From Mexico to Raleigh

Maria’s own experience as an immigrant inspires her approach to working with new immigrants through El Centro. Though she speaks fluent English now, Maria did not speak the language when she started visiting the US in 2003. As a young and adventurous traveler in her twenties, she fell in love with her future husband during her travels and started practicing English with him. She left her resort manager job in Mexico and enrolled in Wake Technical Community College to learn the language.

They started a family and moved to Knightdale in 2009. Maria volunteered at her daughters’ school, as a team parent for the soccer and swim teams. But volunteering for El Centro made her realize that transitioning to American life isn’t so easy for other immigrants – especially when it comes to their health.

“It didn’t cross my mind before that in certain ways I was privileged because I have health insurance, I am able to speak the language,” Maria said. “To me, making an appointment for my doctor or my kids’ pediatrician was easy … but it was not the same for other immigrants.”

Helping thousands of families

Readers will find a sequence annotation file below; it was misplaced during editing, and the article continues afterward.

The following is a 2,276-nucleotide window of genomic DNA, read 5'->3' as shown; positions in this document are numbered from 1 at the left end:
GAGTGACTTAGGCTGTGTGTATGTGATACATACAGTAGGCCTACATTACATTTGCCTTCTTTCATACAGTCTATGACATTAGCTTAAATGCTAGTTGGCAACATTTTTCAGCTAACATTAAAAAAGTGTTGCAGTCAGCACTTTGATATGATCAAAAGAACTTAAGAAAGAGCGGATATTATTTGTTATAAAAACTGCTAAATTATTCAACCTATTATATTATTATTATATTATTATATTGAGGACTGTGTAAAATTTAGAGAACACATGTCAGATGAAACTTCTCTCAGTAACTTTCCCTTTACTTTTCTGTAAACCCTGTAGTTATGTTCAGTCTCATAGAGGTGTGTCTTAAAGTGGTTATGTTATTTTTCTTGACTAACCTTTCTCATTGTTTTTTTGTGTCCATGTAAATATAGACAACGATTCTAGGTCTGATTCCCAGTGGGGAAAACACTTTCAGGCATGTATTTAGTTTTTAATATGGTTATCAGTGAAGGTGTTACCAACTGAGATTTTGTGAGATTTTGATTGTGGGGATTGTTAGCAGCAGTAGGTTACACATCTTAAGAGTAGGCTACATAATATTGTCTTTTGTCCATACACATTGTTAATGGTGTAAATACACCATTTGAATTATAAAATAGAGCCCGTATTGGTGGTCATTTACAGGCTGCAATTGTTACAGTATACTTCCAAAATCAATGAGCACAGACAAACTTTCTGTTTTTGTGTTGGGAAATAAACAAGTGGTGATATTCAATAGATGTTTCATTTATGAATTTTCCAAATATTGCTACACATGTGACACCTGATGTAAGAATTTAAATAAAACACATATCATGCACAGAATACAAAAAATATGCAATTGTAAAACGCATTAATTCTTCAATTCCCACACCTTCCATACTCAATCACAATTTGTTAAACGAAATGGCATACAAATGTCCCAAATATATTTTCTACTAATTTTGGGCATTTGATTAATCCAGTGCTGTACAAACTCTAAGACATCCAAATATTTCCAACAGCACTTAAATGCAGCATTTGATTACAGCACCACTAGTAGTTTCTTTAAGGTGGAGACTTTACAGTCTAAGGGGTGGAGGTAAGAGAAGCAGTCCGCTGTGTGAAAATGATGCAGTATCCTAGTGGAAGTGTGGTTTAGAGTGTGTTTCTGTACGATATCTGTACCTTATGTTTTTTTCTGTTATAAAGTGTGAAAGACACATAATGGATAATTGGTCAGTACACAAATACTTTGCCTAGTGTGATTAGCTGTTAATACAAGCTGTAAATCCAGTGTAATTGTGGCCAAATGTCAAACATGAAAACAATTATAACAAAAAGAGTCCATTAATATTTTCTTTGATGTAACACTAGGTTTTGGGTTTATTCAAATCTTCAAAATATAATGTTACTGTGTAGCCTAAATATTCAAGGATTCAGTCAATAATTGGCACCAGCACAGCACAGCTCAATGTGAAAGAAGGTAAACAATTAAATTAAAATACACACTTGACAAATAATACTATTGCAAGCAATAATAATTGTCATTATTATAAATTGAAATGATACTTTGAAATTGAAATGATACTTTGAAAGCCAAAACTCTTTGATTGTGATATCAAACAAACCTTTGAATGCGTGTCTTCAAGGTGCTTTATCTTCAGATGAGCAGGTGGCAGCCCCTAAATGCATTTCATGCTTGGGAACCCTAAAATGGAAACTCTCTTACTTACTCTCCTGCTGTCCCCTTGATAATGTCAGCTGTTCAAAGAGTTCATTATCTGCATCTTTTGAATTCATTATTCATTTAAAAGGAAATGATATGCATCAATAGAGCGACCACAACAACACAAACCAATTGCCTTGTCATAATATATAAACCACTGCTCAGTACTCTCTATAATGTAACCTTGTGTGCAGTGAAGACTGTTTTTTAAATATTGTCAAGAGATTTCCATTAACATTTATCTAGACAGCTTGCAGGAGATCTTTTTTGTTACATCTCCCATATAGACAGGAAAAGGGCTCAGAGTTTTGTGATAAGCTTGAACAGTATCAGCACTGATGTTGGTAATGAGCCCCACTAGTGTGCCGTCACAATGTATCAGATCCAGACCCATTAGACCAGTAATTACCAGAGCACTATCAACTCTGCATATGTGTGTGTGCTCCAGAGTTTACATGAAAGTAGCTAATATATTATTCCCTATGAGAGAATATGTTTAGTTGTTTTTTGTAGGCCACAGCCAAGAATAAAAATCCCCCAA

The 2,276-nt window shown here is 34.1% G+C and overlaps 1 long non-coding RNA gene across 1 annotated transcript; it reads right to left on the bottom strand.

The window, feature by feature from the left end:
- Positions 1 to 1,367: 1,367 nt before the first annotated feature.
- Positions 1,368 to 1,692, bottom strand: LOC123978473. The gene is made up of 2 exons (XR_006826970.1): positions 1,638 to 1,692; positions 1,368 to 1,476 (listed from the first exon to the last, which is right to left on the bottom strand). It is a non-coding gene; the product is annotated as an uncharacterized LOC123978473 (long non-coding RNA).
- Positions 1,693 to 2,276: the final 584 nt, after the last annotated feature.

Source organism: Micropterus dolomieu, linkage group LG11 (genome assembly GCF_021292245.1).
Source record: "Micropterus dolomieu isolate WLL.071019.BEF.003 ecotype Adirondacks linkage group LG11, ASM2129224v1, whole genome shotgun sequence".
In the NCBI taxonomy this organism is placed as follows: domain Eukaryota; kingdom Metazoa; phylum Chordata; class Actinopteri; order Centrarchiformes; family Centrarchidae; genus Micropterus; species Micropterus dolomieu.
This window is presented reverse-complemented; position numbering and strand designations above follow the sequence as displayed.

Food insecurity is a challenge for people immigrating to the United States. Recognizing the impact of food insecurity on the health of community members, Blue Cross NC leaders decided to use on-site cafeteria resources to prepare free healthy meals for community organizations such as El Centro. With the shift to hybrid working, the employee cafeteria at its campus in Durham had extra capacity that they wanted to share.

Shortly after Blue Cross NC started distributing free meals, Maria witnessed firsthand the benefits of the new program. When El Centro took the prepared meals on visits to a flea market in Smithfield that the health unit visits regularly, several farm laborers who stopped by to pick up meals stayed for free health screenings. Many of them didn’t have a regular doctor and spent most of their time working.